Are you contemplating suicide? Please call the National Suicide Prevention Lifeline here: 1-800-273-8255 or chat here with someone who can listen and help.
During the COVID-19 quarantine, mental health has been a hot topic. Tragically, many have committed suicide due to the overwhelming nature of such a pandemic, and the social isolation that has come along with it. The question remains: how do we aid in the prevention of suicide?
Stay Connected with Others
Check up on your friends and family and see how they are doing. Do not be afraid to ask pointed questions, as many will appreciate the sincerity of the inquiry. If you are struggling, let others know—you are not alone. You may see smiles on other’s faces, but often times people can relate to having suicidal thoughts or intense sorrow at some point. During this time, we can all come together in our struggles and encourage each other to keep going.
Keep your mind on future goals. If someone you know is struggling, give them the task of thinking about and writing down some future goals. Focusing your mind on something that excites you can provoke positive thoughts, and give a better outlook on the future than the present stresses of life.
Everyday, ponder upon what you are grateful for. What do you have, what positives have come from such a difficult time in the world, what can you gain from what you have lost? Ask others who may be struggling what they are grateful for—even if it is just having more time to work on themselves or spend time with their family.
Work On Self-care & Tidy-up
Often we feel self-care to be a selfish thing to spend time on, but this is vital for your overall well-being and mental health—encourage others with this reality. Run a bath, get some rest, go for a walk, listen to a podcast, read a book—do something to benefit your mind, body and soul. Take some time to tidy-up your room or house—clutter can cause anxiety, and clearing it up can give mental clarity.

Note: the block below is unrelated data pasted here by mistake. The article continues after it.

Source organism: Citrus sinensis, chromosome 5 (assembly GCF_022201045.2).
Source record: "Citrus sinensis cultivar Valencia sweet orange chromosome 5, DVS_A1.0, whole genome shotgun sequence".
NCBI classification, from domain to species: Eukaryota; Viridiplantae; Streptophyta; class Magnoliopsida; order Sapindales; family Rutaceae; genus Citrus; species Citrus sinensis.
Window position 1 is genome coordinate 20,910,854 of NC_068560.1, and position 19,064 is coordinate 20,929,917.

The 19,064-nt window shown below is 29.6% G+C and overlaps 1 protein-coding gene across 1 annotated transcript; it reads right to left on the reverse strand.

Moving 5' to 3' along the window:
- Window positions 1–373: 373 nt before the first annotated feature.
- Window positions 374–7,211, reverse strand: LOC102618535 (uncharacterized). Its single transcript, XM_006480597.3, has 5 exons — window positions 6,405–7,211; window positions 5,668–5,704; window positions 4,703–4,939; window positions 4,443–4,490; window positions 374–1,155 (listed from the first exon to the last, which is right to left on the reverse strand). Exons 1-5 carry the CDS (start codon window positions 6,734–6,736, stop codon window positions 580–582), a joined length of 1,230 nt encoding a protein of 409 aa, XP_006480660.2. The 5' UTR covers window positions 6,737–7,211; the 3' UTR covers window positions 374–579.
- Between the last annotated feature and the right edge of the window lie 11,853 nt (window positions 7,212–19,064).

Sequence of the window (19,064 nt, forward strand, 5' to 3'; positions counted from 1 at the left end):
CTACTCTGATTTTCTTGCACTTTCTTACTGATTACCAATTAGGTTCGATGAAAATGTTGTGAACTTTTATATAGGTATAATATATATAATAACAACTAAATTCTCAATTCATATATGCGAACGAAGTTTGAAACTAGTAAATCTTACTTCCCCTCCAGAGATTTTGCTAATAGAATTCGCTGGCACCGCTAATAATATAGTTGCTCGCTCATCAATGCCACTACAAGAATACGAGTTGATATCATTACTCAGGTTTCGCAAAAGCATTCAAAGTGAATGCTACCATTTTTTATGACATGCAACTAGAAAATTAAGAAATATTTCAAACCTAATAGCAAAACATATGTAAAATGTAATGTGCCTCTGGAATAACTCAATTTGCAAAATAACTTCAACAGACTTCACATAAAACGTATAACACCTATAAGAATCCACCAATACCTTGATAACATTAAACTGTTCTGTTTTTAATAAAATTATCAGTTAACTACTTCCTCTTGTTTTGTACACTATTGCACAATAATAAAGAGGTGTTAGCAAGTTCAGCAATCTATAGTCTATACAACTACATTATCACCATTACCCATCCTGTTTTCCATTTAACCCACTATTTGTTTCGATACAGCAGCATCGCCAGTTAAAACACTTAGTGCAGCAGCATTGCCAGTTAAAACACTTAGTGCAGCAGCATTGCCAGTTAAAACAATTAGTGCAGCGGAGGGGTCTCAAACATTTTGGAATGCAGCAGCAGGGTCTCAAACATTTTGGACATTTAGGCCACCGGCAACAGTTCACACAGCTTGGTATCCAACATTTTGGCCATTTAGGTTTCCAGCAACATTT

What is the main cause of suicide?
Ranking 2nd under unintentional injury, from 10-34 years of age is death by suicide.1
This is staggering, and the sad reality is—these individuals only want their pain to go away, not to die. Many who commit suicide are facing intense mental strain; feeling hopeless, worthless, depressed, anxious, lonely or even post-traumatic stress symptoms from traumatic events that may or may not have been properly addressed.
Whatever the case may be, the key to overcoming these emotions is to set your mind on greater things. It’s okay to acknowledge your pain, but this is not the end—it will get better. Shift your focus from the present negatives to the positives of going through a rough patch in life. How can this situation better your future? Defaulting to this mindset through any hardship is highly beneficial, as you’ll begin to see hardships and difficulties as opportunities. Opportunities for growth; increased gratitude, strength, patience, etcetera.
If you’re contemplating suicide, please visit this site for ways to stay safe and find treatment. For immediate help, call the National Suicide Prevention Lifeline here: 1-800-273-8255 or chat here with someone who can listen and help.
1. Leading Causes of Death by Age Group 2017 (CDC)